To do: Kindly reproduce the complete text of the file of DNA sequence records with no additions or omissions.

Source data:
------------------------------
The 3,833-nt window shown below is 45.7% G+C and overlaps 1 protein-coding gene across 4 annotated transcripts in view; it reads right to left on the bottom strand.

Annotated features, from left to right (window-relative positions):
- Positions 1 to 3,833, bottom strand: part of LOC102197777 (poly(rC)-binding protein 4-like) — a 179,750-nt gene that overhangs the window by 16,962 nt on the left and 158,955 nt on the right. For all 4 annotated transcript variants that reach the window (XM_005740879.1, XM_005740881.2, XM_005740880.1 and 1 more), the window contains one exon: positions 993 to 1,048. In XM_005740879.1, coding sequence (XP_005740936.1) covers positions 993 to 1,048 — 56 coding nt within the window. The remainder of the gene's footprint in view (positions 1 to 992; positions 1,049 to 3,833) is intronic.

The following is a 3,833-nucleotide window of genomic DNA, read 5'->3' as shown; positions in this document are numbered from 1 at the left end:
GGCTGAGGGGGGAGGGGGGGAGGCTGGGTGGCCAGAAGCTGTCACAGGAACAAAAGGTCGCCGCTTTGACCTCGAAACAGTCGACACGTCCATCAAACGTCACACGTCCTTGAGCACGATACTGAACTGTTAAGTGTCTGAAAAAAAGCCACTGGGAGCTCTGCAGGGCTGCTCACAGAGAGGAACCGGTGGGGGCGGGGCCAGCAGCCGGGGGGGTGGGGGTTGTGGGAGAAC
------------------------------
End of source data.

The 3,833-nt window shown below is 45.7% G+C and overlaps 1 protein-coding gene across 4 annotated transcripts in view; it reads right to left on the bottom strand.

Annotated features, from left to right (window-relative positions):
- Positions 1 to 3,833, bottom strand: part of LOC102197777 (poly(rC)-binding protein 4-like) — a 179,750-nt gene that overhangs the window by 16,962 nt on the left and 158,955 nt on the right. For all 4 annotated transcript variants that reach the window (XM_005740879.1, XM_005740881.2, XM_005740880.1 and 1 more), the window contains one exon: positions 993 to 1,048. In XM_005740879.1, coding sequence (XP_005740936.1) covers positions 993 to 1,048 — 56 coding nt within the window. The remainder of the gene's footprint in view (positions 1 to 992; positions 1,049 to 3,833) is intronic.

The following is a 3,833-nucleotide window of genomic DNA, read 5'->3' as shown; positions in this document are numbered from 1 at the left end:
GGCTGAGGGGGGAGGGGGGGAGGCTGGGTGGCCAGAAGCTGTCACAGGAACAAAAGGTCGCCGCTTTGACCTCGAAACAGTCGACACGTCCATCAAACGTCACACGTCCTTGAGCACGATACTGAACTGTTAAGTGTCTGAAAAAAAGCCACTGGGAGCTCTGCAGGGCTGCTCACAGAGAGGAACCGGTGGGGGCGGGGCCAGCAGCCGGGGGGGTGGGGGTTGTGGGAGAAC